Man '˜executed' ex-wife, mother-in-law and dog with stolen rifle after being rejected, court hears '“Â REGIONAL
A man shot dead his ex-wife, mother-in-law and pet dog with a stolen semi-automatic rifle in an execution-style killing after she rejected him and refused to reconcile, a court has heard.
Craig Savage is accused of murdering Michelle Savage, 32, and her mother, Heather Whitbread, 53, as well as Mrs Savage's dog, Zeus, on March 16.
Police were called to Mrs Whitbread's home in Bexhill Road, St Leonards, East Sussex, on that date and found their bodies.
Mrs Savage had been shot about six times and her mother around seven times, Lewes Crown Court heard on Monday.
Savage, 35, is standing trial after denying two counts of murder and possession of a firearm with intent to endanger life but Benjamin Aina QC, prosecuting, said this was a '˜planned execution'.
He told the court: '˜He carried out the shooting because he had been rejected by his wife. They had separated about a month before the shooting and he was desperate for a reconciliation.
'˜One of the entry wounds on each woman was accompanied by a muzzle mark.
'˜This indicates that the firearm was pressed fairly close to each woman and discharged in an execution-type manner.'
Savage bombarded his estranged wife with text messages, threatened her with revenge porn, poured paint on family cars, and on her birthday - about a week before the killing - slashed her tyres, the court heard.
'˜All this to no avail. Michelle refused to reconcile', Mr Aina said.
Mrs Savage's grandmother, Patricia Groves, and her younger sister, Raven - who was seven months pregnant - hid in the three-bedroom semi-detached house to escape the shooting and were not hurt.
Savage is also accused of trying to fire the gun at an officer when police tried to apprehend him but it failed to discharge because the firing mechanism jammed, Mr Aina said.
The jury was shown the M4 semi-automatic .22 calibre rifle and told that Savage admitted robbery after stealing it '˜by force'Â with ammunition from a firing range after pointing it at a member of staff.
Dressed in a dark suit and white shirt, bearded Savage, of no fixed address, appeared to become upset as the prosecution opened its case, shaking his head and resting his chin on his hand before lowering his head and looking at the floor so he was barely visible in the dock.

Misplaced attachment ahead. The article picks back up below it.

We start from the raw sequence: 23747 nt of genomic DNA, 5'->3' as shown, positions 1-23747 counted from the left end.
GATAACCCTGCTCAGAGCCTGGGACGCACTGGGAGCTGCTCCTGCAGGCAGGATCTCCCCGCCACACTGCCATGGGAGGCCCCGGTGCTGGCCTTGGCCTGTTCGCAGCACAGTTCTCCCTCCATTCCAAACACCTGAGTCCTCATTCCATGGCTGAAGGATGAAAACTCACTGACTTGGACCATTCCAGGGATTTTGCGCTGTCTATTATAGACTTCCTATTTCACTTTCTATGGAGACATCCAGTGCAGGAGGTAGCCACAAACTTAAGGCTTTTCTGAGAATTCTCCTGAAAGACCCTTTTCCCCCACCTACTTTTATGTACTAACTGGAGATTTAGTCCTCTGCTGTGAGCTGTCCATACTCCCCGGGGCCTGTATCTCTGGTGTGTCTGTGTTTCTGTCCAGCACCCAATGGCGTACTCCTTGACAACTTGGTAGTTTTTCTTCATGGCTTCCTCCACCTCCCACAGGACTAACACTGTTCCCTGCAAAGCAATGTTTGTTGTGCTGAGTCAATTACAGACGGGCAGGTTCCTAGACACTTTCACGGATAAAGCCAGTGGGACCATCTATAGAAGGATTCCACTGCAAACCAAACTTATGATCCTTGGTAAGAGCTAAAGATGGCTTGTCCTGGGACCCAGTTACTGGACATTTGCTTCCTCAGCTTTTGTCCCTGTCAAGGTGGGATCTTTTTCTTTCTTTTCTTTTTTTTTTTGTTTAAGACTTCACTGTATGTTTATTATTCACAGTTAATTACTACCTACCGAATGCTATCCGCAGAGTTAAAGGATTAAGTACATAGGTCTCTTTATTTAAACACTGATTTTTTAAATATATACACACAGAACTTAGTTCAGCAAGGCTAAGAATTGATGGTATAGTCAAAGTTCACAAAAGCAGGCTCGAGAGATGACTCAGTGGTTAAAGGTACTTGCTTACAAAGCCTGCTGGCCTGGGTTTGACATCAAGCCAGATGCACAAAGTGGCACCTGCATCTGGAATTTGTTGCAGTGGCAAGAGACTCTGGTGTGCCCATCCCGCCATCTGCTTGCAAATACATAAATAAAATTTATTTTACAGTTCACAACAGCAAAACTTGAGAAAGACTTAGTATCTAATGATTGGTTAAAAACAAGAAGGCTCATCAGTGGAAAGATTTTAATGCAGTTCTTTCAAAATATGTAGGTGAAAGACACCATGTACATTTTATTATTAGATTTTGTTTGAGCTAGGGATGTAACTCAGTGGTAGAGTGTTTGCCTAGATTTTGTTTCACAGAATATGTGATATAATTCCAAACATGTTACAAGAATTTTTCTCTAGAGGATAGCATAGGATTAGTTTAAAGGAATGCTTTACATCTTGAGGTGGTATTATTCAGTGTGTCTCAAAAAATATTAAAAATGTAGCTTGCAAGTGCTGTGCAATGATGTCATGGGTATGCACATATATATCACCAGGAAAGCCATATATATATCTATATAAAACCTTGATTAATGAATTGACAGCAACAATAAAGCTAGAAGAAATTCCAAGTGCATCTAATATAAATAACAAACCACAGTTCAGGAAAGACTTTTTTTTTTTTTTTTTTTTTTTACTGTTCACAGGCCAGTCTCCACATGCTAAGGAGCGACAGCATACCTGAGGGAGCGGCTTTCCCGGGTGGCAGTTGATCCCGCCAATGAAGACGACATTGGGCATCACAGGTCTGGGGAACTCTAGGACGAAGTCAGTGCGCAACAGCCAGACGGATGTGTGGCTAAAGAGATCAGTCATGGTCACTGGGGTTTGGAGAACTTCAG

Mr Aina said Savage's defence is likely to be that the shooting was a '˜complete accident'Â - the gun went off accidentally after he tripped and there was a struggle with his ex-wife.
Savage claims he had '˜no intention'Â of hurting her, but instead planned to kidnap her so police would shoot him in front of her in a '˜cop-assisted suicide', Mr Aina added.
Savage hid after the shooting and it took officers an hour and a half to find him.
During their nine-year relationship, including a five-year marriage, Savage was described as a '˜very controlling person'Â with the '˜attitude of a teenager', the court heard.
He would bombard his wife with phone calls and texts, wanting to know where she was and who she was with, Mr Aina said.
He was '˜horrible'Â to her dog and the '˜last straw in the relationship'Â was when he was found '˜pinning'Â it to the ground, jurors were told.
Even after the break-up, Mrs Savage accused him of trying to '˜control every last interaction'Â and repeatedly said she did not want to see him anymore when he continued to pester her with messages.
In one exchange read to the court, she said: '˜We are over. I am 100% sure we are not getting back together. I don't want to try again.'
He threatened to kill himself, wrongly accused her of giving him a sexually transmitted disease and demanded she hand over lingerie and sex toys.
Even though she told him she was taking them to the rubbish tip, he said he wanted to destroy them himself so she could not use them with her '˜next man'.
In another text, Savage added: '˜(I want) every last outfit, every last stocking. The fire will be satisfying.'
Mr Aina added: '˜He could not accept that she doesn't want to talk to him about the relationship.'
The trial, presided over by High Court judge Maura McGowan, continues and is expected to last up to three weeks.